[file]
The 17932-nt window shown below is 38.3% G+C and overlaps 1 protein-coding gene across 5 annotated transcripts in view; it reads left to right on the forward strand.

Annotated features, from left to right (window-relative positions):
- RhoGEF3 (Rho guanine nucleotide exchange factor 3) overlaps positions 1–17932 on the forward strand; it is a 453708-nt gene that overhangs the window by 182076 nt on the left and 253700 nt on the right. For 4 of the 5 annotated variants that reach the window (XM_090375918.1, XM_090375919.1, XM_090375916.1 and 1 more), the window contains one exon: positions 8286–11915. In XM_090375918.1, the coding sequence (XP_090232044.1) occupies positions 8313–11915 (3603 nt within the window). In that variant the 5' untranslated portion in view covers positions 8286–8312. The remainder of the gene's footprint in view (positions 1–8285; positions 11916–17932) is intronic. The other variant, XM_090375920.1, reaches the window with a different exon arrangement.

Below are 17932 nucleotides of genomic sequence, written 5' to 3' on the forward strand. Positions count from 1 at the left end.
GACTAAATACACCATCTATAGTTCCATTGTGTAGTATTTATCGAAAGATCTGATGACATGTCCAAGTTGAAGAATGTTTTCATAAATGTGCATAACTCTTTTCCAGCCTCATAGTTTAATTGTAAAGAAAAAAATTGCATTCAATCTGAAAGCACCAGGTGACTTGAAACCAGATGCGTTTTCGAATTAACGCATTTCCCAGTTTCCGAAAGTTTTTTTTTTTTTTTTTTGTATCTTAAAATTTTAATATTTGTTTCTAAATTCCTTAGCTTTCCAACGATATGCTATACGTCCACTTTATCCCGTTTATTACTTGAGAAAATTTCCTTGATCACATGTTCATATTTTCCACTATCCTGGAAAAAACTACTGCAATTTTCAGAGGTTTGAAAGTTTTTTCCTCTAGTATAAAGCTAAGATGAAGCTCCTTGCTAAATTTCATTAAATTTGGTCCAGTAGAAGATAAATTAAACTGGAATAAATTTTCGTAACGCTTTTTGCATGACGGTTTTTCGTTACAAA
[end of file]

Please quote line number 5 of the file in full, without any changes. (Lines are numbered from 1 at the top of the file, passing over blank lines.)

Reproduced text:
GACTAAATACACCATCTATAGTTCCATTGTGTAGTATTTATCGAAAGATCTGATGACATGTCCAAGTTGAAGAATGTTTTCATAAATGTGCATAACTCTTTTCCAGCCTCATAGTTTAATTGTAAAGAAAAAAATTGCATTCAATCTGAAAGCACCAGGTGACTTGAAACCAGATGCGTTTTCGAATTAACGCATTTCCCAGTTTCCGAAAGTTTTTTTTTTTTTTTTTTGTATCTTAAAATTTTAATATTTGTTTCTAAATTCCTTAGCTTTCCAACGATATGCTATACGTCCACTTTATCCCGTTTATTACTTGAGAAAATTTCCTTGATCACATGTTCATATTTTCCACTATCCTGGAAAAAACTACTGCAATTTTCAGAGGTTTGAAAGTTTTTTCCTCTAGTATAAAGCTAAGATGAAGCTCCTTGCTAAATTTCATTAAATTTGGTCCAGTAGAAGATAAATTAAACTGGAATAAATTTTCGTAACGCTTTTTGCATGACGGTTTTTCGTTACAAA